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Short Note on LIC and Insurance Sector for LIC AAO Paper- By Appliedjobz.org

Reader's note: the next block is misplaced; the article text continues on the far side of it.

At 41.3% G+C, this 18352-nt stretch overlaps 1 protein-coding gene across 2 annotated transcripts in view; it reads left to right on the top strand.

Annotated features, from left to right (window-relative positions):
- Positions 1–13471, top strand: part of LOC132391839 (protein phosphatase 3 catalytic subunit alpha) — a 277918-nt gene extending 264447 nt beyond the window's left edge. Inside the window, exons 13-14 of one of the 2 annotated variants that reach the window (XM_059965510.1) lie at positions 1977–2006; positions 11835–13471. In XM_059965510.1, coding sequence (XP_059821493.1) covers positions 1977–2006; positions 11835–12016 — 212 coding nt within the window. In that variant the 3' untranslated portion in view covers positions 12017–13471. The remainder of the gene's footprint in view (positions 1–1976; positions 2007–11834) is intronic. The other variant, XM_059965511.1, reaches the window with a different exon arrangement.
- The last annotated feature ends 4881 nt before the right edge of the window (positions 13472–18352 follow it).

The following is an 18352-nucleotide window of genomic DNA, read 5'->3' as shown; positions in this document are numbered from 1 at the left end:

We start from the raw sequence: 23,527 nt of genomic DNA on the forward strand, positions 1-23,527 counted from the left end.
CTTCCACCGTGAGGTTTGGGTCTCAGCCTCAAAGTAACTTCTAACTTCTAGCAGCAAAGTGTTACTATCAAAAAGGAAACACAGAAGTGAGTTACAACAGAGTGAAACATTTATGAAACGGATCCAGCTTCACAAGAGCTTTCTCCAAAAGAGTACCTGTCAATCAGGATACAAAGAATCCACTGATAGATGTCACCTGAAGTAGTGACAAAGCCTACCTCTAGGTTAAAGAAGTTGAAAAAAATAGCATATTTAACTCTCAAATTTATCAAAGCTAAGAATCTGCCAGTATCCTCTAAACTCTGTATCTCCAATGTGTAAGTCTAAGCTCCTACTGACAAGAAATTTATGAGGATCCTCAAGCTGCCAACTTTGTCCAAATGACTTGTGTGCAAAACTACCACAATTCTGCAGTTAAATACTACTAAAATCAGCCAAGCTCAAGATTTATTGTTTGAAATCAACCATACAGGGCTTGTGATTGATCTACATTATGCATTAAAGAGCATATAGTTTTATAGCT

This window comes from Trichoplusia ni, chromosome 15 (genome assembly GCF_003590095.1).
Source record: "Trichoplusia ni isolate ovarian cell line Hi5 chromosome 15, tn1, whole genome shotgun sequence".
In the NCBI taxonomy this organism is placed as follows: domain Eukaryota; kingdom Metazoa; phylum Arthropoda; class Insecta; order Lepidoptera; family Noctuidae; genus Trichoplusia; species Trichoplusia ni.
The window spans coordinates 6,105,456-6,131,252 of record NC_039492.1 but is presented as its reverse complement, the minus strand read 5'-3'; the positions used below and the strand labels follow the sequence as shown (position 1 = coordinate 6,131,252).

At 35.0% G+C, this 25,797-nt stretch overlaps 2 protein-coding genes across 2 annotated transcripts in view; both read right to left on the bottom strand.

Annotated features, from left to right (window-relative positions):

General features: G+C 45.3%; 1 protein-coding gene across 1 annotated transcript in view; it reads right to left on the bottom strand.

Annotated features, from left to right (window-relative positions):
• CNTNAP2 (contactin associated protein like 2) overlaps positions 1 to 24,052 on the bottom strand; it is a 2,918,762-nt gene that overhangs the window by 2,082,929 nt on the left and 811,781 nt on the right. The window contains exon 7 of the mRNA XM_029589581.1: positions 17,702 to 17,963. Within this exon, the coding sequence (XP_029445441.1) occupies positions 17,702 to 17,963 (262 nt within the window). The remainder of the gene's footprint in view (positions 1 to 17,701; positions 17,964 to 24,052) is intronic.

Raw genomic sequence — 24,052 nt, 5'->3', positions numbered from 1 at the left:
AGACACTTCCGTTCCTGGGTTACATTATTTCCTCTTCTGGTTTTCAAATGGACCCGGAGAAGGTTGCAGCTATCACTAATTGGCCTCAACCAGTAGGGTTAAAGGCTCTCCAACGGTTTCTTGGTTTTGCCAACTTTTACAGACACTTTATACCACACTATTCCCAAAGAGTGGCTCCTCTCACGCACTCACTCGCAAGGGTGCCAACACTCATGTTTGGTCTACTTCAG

Non-disclosure: An applicant for insurance is required to disclose to the company all material facts which are necessary to underwrite a policy. If the applicant does not disclose all these facts, he/ she is guilty of non-disclosure and may risk having coverage voided from inception. Non-insurable Risk: A risk for which no insurance can be written. The chance of loss is very high or cannot be accurately measured. Notice of Loss: The conditions of the insurance policy require that any person sustaining a loss insured by the policy shall immediately give notice to the company of such loss. Failure to give notice as required has been held to be a bar against recovery. The notice is required to be in writing, and verbal notice to the agent or broker will not be sufficient to comply with the condition. Notice of Termination: The conditions of insurance policies stipulate how a policy may be terminated during its term. For example, a policy may be terminated by the insured at any time or by the insurer who must give the insured a certain number of days' notice of termination by registered mail or a certain lesser number of days' written notice of termination personally delivered. Null and Void: Of no legal or binding force or invalid. Occurrence: A happening or event. Liability policies are usually written on either an accident or occurrence basis. Off Premises Clause: A provision in residential policies affording coverage on some of the household goods when away from the premises. within certain limits. Operations: The business of an Insured or the type of business of an Insured. Optional Settlement Clause: A clause in an insurance policy permitting the insured under certain circumstances to have a choice of benefits. In accident and health policies the insured may have a choice of payment of various amounts as periodical indemnity for a certain period of time or a lump sum settlement of a pre-determined amount set out in the policy. Overlapping Insurance: When 2 different kinds of policies cover the same loss, the insurance is said to be "overlapping." For e.g. if an inland marine policy and a fire policy covered the same loss, they would be overlapping. Package Policy: Any insurance policy which covers two or more lines or types of insurance in the same policy. Paid-up value: Paid-up value is different. If you stop paying the premiums, but do not withdraw the money from your policy, the policy is referred to as paid up. The sum assured is reduced proportionately, depending on when you stopped. You then get the amount at the end of the term. Partial Loss: A loss covered by an insurance policy where the property or the premises are not completely destroyed or rendered completely worthless. Performance Bonds : A bond issued by a surety company which guarantees the client that if the contractor fails to complete the project in accordance with the terms of the construction agreement, the surety company will either complete the contract itself, or arrange for a clientapproved contractor to complete the contract. Peril: The event that caused a loss covered by the policy, e.g., fire windstorm. Perjury: Giving false evidence or information while under oath. Personal Auto Policy: Insurance policy issued to individuals covering risks arising out of the ownership or operation of a licensed automobile. Personal Effects Floater: A policy covering personal effects usually carried by tourists. Can be all risk or specified peril form. Covers worldwide but excludes coverage at the insured's residence. Personal Lines: Insurance for individuals and families, such as private passenger auto insurance and homeowners policies. Personal Property Floater (P.P.F.) : A Broad Form policy covering all personal property worldwide including at the insured's home, usually on an all risks basis. Policy Limit: The maximum that the insurance company is obligated to pay in actual claims under an insurance policy. Certain additional costs may also need to be paid. Policy Provisions: Statements contained in an insurance policy which explain the benefits, conditions and other features of the insurance contract. Policy Year: Period between anniversary dates. Power of Attorney: Authority given one person or organization to act for and obligate another to the extent of the instrument creating the power. Preferred Risk: Any risk considered to be better than the average risk on which the premium rate was based. Premises: Building including the land immediately surrounding it and belonging to it. Premium: This is the amount you pay to the insurance company to buy a policy for a specified period of time. Prescription: In law, a limitation of time within which legal action can be taken by a claimant. In insurance, the period of time in which a claim may be brought by the policyholder. Principle of Indemnity: The concept that an insured will be reimbursed for his loss (subject only to the policy limit and terms). If there is no loss there can be no indemnity. Private Passenger Car : Four-wheeled motor vehicles of the private passenger, station wagon or van type, designed for use on public highways and subject to motor vehicle registration. Product Liability: Liability insurance, generally for contractors, for products liability and for claims arising out of completed work. Professional Liability: The legal exposure any Professional has acting in their capacity as an expert in their given field. Proof of Loss: A formal statement made by a policy owner to an insurer regarding a loss. It is intended to give information to the insurer to enable it to determine the extent of its liability. Property Damage Liability Insurance: Protection against liability for damage to the property of other, including loss of the use of the property.